Crop management is being complemented by PhilRice’s use of drones to apply fertilizers evenly across plants on a farm land, depending on the volume they need, Barroga said.
“The application of fertilizer would be calibrated [relative to] the health of the plants. If it is yellow then it would apply more; if it is green, which means healthy, then it would be less,” he explained. “This way, application of fertilizer is more precise and would mean lesser costs, lesser harm to environment and health.”
The PhilRice is currently testing the new drone sprayers available in the market in the application of pesticides or herbicides to farm lands. The tests began in January and are expected to end in March. These tests are being conducted by the government in partnership with Davao-based New Hope Corp. (NHC), the exclusive distributor in the Philippines of agricultural drones manufactured by Chinese technology firm SZ DJI Technology Co. Ltd. (DJI).
Initial results from the experiment showed that by using drones, farmers could cut extensively the volume of pesticides they use.
From the usual 160 liters of pesticide per hectare applied by farmers using traditional knapsack, the tests showed that using drones, they would only utilize 16 liters of pesticide, Barroga said. He added that it would only take about 16 minutes to 20 minutes for a pesticide-spraying drone to cover a hectare of land, compared to a day-long manual spraying duration.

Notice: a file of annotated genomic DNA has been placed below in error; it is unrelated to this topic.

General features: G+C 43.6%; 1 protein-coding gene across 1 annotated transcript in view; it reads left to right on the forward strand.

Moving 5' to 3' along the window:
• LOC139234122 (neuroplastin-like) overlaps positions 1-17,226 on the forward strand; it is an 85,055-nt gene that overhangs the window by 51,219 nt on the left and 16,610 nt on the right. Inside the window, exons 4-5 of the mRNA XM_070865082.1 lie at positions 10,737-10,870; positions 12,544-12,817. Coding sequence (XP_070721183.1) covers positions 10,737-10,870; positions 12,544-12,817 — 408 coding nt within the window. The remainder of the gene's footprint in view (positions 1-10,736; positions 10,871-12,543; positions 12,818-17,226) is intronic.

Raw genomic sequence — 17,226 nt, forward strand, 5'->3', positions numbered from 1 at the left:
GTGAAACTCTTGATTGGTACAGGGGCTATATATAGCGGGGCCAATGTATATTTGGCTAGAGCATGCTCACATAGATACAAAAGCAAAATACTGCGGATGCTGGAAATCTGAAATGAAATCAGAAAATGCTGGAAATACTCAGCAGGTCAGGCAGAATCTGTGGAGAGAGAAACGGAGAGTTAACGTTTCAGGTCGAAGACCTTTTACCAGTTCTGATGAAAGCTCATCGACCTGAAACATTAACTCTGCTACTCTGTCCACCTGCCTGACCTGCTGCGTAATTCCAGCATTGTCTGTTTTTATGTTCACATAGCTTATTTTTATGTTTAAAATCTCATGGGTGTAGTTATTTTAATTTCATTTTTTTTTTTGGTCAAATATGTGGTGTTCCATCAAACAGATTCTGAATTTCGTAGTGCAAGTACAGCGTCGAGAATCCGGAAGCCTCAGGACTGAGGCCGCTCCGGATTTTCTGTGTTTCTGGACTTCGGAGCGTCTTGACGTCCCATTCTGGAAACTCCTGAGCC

Furthermore, Barroga said the force created by drones in spraying from above allows the pesticide to be applied even to the unreachable parts of the plants through manual application. This makes the crops more protected from pests and other diseases.
The drone sprayers are also equipped with artificial intelligence, or AI. If a drone stops mid-way in its flight path due to emptied payload of pesticide, then it would go back to its pilot for refill, NHC Founder Anthony Tan said.
After refilling, the drone sprayer would go back to the point where it stopped and resume applying pesticide. Hence, it avoids overlapping application of chemicals on crops, Tan added.